Find a dog trainer near Norwich, CT

Find a dog trainer near Norwich, CT

63 near you

Find a dog trainer near Norwich, CT

63 near you

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Top 10 Dog Trainers near Norwich, CT

Avatar for Caliber K-9 Woodstock, CT Thumbtack
Avatar for Caliber K-9 Woodstock, CT Thumbtack
7. Caliber K-9
4.4
from 7 reviews
4.4
(7)
4.4 (7)
  • 5 years in business
  • 6 hires on Thumbtack
  • Serves Norwich, CT
"We couldn't be any more pleased with our training from Ken at Caliber K-9 and would highly recommend him to anyone looking for training for their dogs. We have a 4 year old Boxer mix named Wrigley who started nipping at our 8 and 11 year old children about the time that I got pregnant. With twins on the way, we needed a solution for our dog quickly. We interviewed multiple trainers including a few very highly rated trainers in Boston. We were told a variety of things about our dog including that the only option was the put him down. My husband and I were at a loss of what to do and didn't have a good feeling about what anyone was telling us. And then Ken came over for a free evaluation. He was the only trainer to focus on Wrigley just as much as us. This made a huge impression on us, along with Ken's approach and dedication. We decided to hire Ken on the spot without needing to discuss it privately. I'm writing this during our fifth week of training and our dog isn't even home for good yet. I hope this shows how much we would recommend Ken. Wrigley was a challenge for him due to the "squirrels in his head" and his lack of drive. We feel confident that we will be able to take over when Wrigley comes home and continue onto a better path with Wrigley in our home. Ken has boosted his confidence, addressed many handling issues, taught him obedience and taught us and our children how to continue the work at home. Wrigley came home for a night's stay this week and things were great during the trial run. The other trainers sold an idea of a guaranteed fix and then would send your dog home. This just wasn't realistic for our situation. Ken has offered to keep Wrigley for an extra week at no cost in order to have a smoother transition when coming home. We've also discussed additional ways that Ken can help us in the months to come including helping me take Wrigley to an anxiety-fueled vet appt., boarding Wrigley when our twins come and helping to introduce Wrigley to the new babies. Also, the one-on-one attention that your dog would get with Ken is far and above what anyone else is offering! I feel like Ken could double his price and still be worth it compared to the others we interviewed. We feel so incredibly fortunate that Ken was available when we needed his help. He's also a friend now for many years to come. You won't be disappointed in hiring him."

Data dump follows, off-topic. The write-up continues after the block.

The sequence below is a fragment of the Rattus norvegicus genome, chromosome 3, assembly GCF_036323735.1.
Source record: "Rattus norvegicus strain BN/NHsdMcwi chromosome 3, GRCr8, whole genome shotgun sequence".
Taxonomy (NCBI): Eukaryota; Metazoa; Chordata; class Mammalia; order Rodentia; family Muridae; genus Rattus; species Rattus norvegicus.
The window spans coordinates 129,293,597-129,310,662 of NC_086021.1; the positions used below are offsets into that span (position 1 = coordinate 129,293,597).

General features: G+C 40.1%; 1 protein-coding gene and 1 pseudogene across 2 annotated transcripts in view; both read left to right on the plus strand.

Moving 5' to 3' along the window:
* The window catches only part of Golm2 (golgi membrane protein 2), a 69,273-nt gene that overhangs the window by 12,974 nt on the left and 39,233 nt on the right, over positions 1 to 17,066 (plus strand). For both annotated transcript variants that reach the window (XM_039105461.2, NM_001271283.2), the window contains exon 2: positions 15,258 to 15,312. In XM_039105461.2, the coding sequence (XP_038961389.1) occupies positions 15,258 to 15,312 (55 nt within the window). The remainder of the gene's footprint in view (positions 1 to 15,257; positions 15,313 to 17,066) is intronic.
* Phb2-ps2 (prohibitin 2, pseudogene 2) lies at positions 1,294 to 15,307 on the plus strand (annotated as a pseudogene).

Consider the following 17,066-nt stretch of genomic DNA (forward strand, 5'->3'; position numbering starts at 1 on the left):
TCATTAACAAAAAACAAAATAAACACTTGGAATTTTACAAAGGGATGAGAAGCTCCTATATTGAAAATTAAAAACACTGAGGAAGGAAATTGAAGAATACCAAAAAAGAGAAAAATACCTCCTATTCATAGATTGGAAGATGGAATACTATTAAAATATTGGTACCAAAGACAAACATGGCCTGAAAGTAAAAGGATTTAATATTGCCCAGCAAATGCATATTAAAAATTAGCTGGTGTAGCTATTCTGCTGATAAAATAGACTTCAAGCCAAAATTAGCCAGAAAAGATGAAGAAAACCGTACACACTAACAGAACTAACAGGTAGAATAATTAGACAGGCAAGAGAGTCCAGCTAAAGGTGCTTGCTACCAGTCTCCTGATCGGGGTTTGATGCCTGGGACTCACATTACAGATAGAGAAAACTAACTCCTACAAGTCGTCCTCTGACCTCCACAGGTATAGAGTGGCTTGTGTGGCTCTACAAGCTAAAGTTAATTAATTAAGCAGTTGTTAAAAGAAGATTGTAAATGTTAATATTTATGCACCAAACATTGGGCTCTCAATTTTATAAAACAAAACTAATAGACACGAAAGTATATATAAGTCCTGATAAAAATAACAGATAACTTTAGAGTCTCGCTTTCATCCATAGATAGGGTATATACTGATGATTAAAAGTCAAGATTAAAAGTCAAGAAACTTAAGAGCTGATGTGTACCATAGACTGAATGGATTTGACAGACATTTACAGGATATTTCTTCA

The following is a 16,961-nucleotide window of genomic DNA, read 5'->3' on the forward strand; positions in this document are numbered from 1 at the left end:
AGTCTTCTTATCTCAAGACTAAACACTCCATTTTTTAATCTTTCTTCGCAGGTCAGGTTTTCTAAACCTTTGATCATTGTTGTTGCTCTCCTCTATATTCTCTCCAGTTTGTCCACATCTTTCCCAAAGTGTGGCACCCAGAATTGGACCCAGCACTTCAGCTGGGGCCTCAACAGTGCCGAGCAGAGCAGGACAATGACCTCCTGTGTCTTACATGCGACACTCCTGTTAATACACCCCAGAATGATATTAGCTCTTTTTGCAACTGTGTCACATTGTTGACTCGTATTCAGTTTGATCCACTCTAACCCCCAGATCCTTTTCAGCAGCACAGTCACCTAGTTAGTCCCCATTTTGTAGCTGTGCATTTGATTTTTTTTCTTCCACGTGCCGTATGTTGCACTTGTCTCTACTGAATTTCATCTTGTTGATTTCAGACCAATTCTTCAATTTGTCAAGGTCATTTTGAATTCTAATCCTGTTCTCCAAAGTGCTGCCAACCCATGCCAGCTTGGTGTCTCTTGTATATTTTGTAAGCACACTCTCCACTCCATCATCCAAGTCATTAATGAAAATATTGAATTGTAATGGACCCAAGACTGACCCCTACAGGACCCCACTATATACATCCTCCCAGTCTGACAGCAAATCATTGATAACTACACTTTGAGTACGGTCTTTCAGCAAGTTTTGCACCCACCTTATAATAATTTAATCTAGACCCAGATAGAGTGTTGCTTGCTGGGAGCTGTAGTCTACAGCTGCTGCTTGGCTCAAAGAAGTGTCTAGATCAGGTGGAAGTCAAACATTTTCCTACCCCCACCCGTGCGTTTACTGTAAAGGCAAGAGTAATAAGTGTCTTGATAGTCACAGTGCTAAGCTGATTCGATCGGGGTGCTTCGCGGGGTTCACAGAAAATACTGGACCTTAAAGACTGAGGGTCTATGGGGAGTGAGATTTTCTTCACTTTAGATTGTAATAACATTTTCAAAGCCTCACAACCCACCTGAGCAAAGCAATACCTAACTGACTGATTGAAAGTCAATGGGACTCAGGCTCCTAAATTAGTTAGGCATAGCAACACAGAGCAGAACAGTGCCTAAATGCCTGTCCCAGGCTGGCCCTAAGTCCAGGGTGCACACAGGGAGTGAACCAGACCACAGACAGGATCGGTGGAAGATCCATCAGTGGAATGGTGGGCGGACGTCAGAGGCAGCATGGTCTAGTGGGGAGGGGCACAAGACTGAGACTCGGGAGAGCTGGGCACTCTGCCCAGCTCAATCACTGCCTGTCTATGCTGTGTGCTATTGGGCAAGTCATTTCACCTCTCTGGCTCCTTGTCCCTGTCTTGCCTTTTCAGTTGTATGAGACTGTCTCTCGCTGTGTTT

$1800

estimated cost

$1800

estimated cost

Dog Trainers Cost Guide

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Q & A

Answers to commonly asked questions from the experts on Thumbtack.

Which dog training method is best?